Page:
But Is it Safe to Put Your Business in the Cloud?
No doubt many are unclear as to what “cloud computing” even means. A Wakefield Research survey revealed that 20% of respondents pretended to know more about cloud computing than they actually did and 60% suspected their colleagues were also feigning knowledge. Sounds like a modern variation on the old Emperor’s New Clothes fairytale.
So what is “the cloud”? At its essence, the cloud consists of computer servers connected via the internet that provide a platform for storing and retrieving data as well as running programs. If you’ve ever used Netflix, YouTube, Dropbox or online banking, you have accessed “the cloud.”
Large cloud service providers, such as Amazon and Microsoft, offer cloud solutions to all types of businesses. So instead of businesses buying servers, they “rent” space on these vast shared systems. The immediate advantage is the business doesn’t have to spend a lot of money on hardware or worry about maintaining them. Further, cloud services can usually upscale or shrink quite easily. Dropbox backup full? Press a button and rent additional space. In theory, that means efficiency and flexibility.
Though cloud computing is over a $100 billion a year business and growing, some fundamental doubts persist, mostly around security.
Experts are concerned that consumers and businesses don’t understand that cloud systems are vulnerable, especially when protected by just a user chosen password. A primary reason for concern isn’t that cloud services are poorly designed; the problem is those who use cloud services, humans, can be easily tricked.
For example, everyone’s received emails asking to click a link to win a prize or “confirm their password.” These emails look like they came from a bank or favorite store. But when clicking a link in these “phishing” emails, they end up with giving away their password or worse, a virus that sends personal information to online thieves. This can result in identity theft, unauthorized charges to credit cards and more.
We’ve all heard the warnings about the importance of picking secure passwords ad nauseam, but the problem is still rampant.
These non-secure passwords are easily “guessed” by sophisticated programs that hackers use to get at your personal or businesses data. If users don’t use passwords with both lower and uppercase letters, numbers and symbols (such as “@” or “%”) they’re putting themselves at significant risk.
Poor password security doesn’t only afflict individuals and small businesses; consider major retailer Target where intruders gained access (via a password breach) to 40 million customer credit and debit cards. According to BusinessWeek, lawsuits filed by customers and banks for negligence could cost them billions of dollars in damages. Additionally, Target’s profit for the 2013 holiday season fell 46 percent from the prior year.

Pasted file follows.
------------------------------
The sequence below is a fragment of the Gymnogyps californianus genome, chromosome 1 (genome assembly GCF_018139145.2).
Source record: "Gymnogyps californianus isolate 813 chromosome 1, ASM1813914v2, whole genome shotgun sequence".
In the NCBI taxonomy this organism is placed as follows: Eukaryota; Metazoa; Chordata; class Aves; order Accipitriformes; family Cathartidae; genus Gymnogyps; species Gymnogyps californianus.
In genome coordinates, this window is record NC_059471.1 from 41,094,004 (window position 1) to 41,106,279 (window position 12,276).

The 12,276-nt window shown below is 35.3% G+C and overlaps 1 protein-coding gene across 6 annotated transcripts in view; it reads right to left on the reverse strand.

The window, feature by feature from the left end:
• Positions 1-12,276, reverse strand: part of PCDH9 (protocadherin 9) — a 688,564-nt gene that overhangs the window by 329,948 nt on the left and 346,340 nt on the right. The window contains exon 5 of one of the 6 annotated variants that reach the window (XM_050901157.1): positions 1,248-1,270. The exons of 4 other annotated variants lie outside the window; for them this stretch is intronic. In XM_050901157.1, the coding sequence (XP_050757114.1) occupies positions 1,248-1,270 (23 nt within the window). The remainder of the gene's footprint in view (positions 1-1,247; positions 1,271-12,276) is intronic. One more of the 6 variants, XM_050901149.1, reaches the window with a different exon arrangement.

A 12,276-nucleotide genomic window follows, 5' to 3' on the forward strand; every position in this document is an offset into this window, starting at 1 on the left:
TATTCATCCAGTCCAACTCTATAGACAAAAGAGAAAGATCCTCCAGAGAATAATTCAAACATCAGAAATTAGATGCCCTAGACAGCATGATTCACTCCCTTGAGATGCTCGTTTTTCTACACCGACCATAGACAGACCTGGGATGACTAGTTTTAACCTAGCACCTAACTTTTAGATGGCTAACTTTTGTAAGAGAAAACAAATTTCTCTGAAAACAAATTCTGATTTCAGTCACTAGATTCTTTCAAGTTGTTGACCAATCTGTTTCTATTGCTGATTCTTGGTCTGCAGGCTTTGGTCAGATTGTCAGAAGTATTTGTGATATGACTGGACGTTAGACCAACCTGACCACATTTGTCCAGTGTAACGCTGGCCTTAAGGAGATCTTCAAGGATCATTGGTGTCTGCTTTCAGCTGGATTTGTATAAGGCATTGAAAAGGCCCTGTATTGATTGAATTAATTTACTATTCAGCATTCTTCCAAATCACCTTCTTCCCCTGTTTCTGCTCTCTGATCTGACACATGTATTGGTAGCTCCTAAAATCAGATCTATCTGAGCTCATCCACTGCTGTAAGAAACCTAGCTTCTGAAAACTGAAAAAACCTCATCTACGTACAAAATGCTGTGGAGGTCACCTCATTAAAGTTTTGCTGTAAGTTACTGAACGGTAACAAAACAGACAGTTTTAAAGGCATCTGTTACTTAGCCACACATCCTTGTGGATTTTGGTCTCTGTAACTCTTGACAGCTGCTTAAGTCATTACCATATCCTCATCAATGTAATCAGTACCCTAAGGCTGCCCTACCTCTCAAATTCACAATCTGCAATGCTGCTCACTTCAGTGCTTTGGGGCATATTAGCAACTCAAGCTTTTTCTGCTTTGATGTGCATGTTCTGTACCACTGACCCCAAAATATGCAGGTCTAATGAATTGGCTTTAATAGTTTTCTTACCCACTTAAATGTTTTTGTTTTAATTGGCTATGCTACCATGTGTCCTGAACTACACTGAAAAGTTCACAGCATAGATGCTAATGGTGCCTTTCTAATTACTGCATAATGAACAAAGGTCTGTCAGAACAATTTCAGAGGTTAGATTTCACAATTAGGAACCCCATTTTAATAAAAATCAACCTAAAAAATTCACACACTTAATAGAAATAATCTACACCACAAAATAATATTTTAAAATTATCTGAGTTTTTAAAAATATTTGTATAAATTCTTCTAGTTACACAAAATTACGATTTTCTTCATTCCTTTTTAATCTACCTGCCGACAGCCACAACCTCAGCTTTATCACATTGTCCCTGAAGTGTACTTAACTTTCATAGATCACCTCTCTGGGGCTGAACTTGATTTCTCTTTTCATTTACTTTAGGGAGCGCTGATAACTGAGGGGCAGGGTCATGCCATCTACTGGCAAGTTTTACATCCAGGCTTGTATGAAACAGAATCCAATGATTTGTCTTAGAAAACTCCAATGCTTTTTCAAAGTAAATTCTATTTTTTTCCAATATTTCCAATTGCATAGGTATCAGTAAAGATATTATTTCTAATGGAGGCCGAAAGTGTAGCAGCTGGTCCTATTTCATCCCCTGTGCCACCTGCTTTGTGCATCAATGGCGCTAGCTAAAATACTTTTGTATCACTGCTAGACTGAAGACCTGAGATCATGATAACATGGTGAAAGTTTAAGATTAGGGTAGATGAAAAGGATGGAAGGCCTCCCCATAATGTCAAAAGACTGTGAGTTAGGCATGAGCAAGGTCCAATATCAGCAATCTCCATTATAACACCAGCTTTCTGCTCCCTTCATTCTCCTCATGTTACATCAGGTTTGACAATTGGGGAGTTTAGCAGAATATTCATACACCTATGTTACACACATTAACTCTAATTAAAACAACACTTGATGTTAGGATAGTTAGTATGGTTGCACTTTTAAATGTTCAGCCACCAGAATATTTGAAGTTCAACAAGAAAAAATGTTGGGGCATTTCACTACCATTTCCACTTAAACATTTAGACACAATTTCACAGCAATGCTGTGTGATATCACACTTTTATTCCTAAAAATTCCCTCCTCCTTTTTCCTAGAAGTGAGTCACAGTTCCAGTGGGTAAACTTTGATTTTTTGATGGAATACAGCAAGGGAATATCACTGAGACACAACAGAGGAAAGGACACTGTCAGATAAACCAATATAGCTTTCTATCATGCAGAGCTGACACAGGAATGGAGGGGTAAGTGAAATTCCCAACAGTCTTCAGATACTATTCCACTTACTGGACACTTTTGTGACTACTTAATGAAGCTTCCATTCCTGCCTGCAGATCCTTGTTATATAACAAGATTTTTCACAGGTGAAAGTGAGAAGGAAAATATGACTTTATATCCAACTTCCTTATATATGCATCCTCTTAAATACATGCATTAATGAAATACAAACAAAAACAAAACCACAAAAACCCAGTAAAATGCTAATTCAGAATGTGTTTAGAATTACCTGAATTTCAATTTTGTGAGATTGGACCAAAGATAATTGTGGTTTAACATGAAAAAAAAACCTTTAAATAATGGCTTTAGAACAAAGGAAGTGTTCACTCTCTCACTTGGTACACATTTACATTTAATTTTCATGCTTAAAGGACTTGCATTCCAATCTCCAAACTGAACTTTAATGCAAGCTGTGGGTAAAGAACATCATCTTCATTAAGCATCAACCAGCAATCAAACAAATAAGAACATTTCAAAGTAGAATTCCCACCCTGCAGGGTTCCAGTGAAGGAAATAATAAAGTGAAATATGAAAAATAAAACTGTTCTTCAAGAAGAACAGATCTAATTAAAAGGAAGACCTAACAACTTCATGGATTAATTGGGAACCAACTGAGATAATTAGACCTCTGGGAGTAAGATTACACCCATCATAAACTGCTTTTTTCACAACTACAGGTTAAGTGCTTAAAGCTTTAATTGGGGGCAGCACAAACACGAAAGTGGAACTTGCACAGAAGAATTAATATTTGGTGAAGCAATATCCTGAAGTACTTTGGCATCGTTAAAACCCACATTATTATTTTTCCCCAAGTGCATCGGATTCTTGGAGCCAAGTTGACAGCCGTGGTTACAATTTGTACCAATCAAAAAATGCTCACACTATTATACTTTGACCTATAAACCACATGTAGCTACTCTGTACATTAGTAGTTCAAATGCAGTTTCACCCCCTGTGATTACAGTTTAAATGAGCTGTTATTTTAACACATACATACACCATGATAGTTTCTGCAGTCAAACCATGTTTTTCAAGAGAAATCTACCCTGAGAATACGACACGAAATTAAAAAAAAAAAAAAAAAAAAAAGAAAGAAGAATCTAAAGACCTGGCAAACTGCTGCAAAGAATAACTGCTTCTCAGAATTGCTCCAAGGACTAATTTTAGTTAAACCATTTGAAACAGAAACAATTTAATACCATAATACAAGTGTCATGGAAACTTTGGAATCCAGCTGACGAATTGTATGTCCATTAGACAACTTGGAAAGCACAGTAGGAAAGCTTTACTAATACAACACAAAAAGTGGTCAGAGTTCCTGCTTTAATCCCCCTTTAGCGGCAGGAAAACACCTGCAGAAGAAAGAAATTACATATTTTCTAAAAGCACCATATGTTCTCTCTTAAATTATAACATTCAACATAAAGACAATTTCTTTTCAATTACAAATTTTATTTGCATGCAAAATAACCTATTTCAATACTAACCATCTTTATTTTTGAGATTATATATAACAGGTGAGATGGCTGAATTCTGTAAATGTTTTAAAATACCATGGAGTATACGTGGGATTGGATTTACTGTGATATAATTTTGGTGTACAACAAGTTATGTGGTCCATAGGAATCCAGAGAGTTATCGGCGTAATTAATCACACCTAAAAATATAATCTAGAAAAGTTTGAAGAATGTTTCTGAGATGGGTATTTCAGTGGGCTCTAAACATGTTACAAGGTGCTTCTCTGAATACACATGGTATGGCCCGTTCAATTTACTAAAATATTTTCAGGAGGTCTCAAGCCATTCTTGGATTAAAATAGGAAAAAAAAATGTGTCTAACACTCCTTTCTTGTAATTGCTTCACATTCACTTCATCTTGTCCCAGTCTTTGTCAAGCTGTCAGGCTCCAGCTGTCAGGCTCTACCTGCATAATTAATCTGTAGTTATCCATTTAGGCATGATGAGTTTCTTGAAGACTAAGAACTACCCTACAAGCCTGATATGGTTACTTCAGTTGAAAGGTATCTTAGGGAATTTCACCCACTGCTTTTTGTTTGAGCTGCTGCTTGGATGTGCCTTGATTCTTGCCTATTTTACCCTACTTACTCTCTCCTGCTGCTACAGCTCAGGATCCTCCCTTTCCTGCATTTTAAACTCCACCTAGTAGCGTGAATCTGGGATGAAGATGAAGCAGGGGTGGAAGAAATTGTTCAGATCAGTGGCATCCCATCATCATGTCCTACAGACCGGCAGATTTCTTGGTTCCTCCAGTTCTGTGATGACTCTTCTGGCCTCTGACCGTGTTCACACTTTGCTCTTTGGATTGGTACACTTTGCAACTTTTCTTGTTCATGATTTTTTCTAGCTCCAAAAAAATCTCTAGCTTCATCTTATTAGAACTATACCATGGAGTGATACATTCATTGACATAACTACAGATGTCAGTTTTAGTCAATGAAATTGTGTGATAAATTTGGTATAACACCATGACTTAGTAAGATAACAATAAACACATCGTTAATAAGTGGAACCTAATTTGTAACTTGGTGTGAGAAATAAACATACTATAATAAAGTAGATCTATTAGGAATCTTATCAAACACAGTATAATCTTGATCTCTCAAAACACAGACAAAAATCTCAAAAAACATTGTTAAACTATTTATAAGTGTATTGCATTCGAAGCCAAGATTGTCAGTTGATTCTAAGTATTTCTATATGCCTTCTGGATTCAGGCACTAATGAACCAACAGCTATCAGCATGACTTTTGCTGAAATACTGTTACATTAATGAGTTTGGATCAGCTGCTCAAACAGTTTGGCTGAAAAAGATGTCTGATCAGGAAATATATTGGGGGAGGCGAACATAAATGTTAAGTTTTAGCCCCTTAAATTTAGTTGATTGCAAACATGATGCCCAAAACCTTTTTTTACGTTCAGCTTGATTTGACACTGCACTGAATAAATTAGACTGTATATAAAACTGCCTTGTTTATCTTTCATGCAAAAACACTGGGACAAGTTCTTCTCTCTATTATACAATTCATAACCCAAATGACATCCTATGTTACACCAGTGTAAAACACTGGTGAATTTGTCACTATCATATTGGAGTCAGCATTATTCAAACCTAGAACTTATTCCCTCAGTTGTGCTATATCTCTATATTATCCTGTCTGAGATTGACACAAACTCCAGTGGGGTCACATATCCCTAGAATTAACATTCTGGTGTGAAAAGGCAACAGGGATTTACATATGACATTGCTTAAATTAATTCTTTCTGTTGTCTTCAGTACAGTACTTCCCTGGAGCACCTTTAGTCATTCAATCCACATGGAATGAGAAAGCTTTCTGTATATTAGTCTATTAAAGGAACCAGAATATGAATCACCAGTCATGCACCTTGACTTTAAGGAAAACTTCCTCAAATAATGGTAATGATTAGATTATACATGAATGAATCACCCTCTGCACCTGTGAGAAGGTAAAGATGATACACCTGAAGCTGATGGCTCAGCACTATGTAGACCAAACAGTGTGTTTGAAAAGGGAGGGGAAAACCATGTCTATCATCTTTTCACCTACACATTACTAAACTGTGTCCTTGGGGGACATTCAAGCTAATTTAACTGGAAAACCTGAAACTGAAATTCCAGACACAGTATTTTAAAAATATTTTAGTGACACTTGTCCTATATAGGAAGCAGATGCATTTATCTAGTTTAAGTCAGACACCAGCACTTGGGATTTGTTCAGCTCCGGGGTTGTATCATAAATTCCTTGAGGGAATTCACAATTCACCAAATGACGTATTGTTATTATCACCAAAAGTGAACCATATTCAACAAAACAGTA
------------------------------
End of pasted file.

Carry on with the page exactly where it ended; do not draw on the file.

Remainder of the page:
What’s unique to “the cloud,” in terms of security, is a third party is responsible for much of your security. Yet, in the end, if there’s a data breach or loss, it’s your brand and reputation on the line. You must help protect yourself by carefully determining who has access to your account credentials while making the passwords you choose to protect your data truly secure.
Also consider what happens if your business data (or a lifetime of personal family pictures) backed up to the cloud simply disappears. It can happen, so do you have other backups? My (former) cloud backup provider “lost” dozens of voicemails I had saved from my Mother (who recently passed away). Thank goodness I had backed up these irreplaceable memories to an external hard drive as well. So don’t just run off putting all your eggs in one cloud, so to speak.
The cloud represents an amazing change in the way businesses and individuals work with computers, the Internet and each other. But we need to be mindful of what we are doing with it, and how cautious we are in safeguarding our business information, our personal memories and ourselves.
In the next issue of our newsletter we’ll discuss how SPS is safeguarding their data in the cloud.
Steven Laff, a 25-year SPS client, is Principal of the web development firm “A Far Site Better” They developed SPS’s current (and forthcoming) websites as well as these quarterly newsletters.
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